Impact success story: Sexuality

With Sexpert, Ghent University researchers collected representative data on sexual health in Flanders for the first time. Five years later, the results still regularly form the basis for training and campaigns.

A few years ago, there was little data available on this subject for Flanders and the existing data was largely outdated or based on small-scale, fragmented and non-representative research. Sexpert wanted to correct that. The data obtained were used to develop a sexual health strategy for Flanders. The researchers even presented the results in the Flemish Parliament.

Together with professionals in the field

Already in the preliminary phase, that is, before the file was submitted, stakeholders were contacted to ensure that the research questions used in Sexpert were socially relevant. The project provided for a full-time liaison officer who was responsible for the close relationship between the research and professionals in the field. “This helped us to ensure that the results were not only relevant to sexologists, but also to large organisations such as Sensoa (the Flemish expertise centre for sexual health), our ultimate stakeholder to help translate the research results into action.” Alexis Dewaele, coordinator of the project and now point of contact for the IDC PSYNC that is a grouping of expertise on mental health, explains:

“The main promoter of the Sexpert study, professor Ann Buysse, was chair of Sensoa at the time. That helped enormously in translating the results into action.” And it continues to bear fruit to this day.

Sexpert has indeed transformed a number of issues that are relevant to prevention workers and health professionals and the research results are still being used.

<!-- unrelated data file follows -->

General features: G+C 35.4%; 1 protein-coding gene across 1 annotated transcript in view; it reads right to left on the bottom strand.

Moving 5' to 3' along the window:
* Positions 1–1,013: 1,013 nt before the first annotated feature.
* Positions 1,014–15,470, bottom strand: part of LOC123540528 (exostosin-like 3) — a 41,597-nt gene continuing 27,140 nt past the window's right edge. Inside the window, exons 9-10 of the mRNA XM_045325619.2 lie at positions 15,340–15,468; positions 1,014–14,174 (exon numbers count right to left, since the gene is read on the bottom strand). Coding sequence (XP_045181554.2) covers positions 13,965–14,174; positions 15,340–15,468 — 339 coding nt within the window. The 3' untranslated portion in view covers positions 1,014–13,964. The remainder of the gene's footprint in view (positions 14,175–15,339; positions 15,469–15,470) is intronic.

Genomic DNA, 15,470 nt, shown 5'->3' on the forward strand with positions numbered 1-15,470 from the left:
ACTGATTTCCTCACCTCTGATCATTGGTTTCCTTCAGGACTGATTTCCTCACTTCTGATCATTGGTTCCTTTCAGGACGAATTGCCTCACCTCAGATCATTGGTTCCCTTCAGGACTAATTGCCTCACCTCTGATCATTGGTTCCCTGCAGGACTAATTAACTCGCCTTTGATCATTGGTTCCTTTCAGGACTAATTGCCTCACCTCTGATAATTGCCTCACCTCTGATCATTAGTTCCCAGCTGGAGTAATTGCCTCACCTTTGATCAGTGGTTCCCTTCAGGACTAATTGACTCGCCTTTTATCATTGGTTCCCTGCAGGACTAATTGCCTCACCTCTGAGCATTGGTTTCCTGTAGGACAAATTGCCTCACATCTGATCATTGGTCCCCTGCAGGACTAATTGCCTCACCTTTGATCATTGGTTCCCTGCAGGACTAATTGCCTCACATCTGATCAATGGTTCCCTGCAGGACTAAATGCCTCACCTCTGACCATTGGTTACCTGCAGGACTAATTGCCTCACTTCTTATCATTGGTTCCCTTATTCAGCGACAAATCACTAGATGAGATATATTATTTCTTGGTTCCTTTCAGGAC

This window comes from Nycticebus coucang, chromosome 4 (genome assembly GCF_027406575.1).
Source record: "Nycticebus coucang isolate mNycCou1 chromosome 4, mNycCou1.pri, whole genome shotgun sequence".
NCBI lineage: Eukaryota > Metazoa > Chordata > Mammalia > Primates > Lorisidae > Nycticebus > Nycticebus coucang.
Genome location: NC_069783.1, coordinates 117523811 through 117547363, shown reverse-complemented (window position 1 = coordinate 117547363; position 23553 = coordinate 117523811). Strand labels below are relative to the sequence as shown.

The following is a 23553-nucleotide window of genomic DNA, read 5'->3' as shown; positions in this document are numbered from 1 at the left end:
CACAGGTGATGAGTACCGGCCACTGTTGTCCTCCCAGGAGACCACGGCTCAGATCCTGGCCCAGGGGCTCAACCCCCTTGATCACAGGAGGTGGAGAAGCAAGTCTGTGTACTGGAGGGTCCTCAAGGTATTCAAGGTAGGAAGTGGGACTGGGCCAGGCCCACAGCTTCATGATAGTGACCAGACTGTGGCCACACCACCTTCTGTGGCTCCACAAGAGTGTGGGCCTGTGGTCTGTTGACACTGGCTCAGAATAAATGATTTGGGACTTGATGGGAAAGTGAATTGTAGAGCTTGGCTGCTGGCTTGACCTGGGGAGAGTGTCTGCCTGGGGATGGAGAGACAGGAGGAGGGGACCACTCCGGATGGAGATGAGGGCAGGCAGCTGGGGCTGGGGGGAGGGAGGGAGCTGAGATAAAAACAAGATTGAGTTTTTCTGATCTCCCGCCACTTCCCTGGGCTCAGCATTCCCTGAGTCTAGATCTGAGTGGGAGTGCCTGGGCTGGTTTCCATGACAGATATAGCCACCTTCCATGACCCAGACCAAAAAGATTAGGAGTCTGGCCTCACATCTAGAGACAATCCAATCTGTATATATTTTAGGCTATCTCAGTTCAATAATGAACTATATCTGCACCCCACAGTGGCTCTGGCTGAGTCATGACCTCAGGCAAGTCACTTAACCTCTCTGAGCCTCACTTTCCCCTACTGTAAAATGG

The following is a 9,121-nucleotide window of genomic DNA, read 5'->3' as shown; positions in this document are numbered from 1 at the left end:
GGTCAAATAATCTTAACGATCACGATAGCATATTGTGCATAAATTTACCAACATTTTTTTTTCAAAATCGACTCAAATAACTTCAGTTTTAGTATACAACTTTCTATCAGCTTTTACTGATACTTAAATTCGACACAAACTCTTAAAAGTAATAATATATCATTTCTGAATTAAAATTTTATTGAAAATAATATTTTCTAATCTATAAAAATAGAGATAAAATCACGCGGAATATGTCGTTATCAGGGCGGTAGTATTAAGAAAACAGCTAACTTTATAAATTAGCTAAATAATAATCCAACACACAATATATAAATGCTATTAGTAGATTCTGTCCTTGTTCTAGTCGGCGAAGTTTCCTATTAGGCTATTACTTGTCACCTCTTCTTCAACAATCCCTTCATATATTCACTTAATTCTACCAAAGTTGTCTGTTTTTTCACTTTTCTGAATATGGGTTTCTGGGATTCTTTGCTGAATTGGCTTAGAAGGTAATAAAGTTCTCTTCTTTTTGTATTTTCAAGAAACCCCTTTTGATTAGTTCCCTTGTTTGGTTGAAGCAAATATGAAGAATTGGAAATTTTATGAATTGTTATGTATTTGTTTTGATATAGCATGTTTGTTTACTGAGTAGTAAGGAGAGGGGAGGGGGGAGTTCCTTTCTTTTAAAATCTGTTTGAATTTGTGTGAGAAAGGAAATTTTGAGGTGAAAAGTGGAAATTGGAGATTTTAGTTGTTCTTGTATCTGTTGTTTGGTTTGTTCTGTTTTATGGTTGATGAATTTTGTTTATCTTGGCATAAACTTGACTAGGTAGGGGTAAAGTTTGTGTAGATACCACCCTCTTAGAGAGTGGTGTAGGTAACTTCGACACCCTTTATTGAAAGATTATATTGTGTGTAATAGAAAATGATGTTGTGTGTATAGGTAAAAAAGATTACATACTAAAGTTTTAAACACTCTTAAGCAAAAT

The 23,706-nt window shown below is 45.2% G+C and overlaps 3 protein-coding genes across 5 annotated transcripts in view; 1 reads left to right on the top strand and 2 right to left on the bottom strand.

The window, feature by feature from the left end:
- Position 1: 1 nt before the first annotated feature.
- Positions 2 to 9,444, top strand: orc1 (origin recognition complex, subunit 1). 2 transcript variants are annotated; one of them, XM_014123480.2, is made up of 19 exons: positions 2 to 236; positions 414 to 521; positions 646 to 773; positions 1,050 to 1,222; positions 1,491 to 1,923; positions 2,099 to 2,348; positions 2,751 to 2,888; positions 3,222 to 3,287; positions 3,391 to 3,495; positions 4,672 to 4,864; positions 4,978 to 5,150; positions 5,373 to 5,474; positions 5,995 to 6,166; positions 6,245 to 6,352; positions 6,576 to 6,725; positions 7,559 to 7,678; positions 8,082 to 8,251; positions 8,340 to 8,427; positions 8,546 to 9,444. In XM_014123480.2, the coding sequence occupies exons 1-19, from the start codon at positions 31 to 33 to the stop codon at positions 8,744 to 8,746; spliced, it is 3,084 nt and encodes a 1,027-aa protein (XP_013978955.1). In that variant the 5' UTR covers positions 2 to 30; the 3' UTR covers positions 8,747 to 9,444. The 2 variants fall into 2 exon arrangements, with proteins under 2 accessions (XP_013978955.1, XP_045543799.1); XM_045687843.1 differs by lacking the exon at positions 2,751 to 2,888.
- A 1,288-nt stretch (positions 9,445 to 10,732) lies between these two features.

Dispel myths

“For example, Sensoa is now running a campaign to disprove ten important myths about sexual health. One of the most well-known is that men and women are very different. You know the cliché: men come from Mars and women from Venus. It has been instilled in the collective minds of people that these differences are irreconcilable in the area of sexuality. But based on the Sexpert results, we see that there are a lot of similarities when it comes to sexual satisfaction, how often people have sex and how important men and women find sex. 
Copyright foto Dries Luyten

The Sexpert researchers have also disproved other myths about sexual health. Issues such as ‘sex must be spontaneous, sex drive must come naturally’. We now know that this is not the case. For many people this is sometimes a problem. Sex is not always easy, but it does not always have to be perceived as problematic.

Sexpert also collected a great deal of basic data, for example about the most popular contraceptives or about HIV and STDs in Flanders. Because these issues remained largely misunderstood in Flanders. There were indications, but the Sexpert team collected a large body of data for the first time.

Vulnerable target groups

Some target groups received special attention from the Sexpert team. The Turkish and Moroccan communities, for example. But it turned out to be time-intensive to collect representative samples. “We hadn’t correctly estimated this and invested much more time and energy than planned. We had to make the research available in different languages, something that was difficult for the Moroccan community because Berber is not a written language and only the highly educated can read and write Arabic. We recruited special interviewers for this purpose who could go to people’s homes.”

Media strategy

Sex is a theme that everyone wants to write about. The Sexpert researchers used that fact to their advantage with a carefully prepared media strategy. Sexpert had to be reported in a nuanced way, without stereotypes. “Your research can be approachable and even a bit juicy in the media. As a researcher you also have to sell your subject to your target audience, but without betraying your work. It must remain correct,” Alexis Dewaele concludes.

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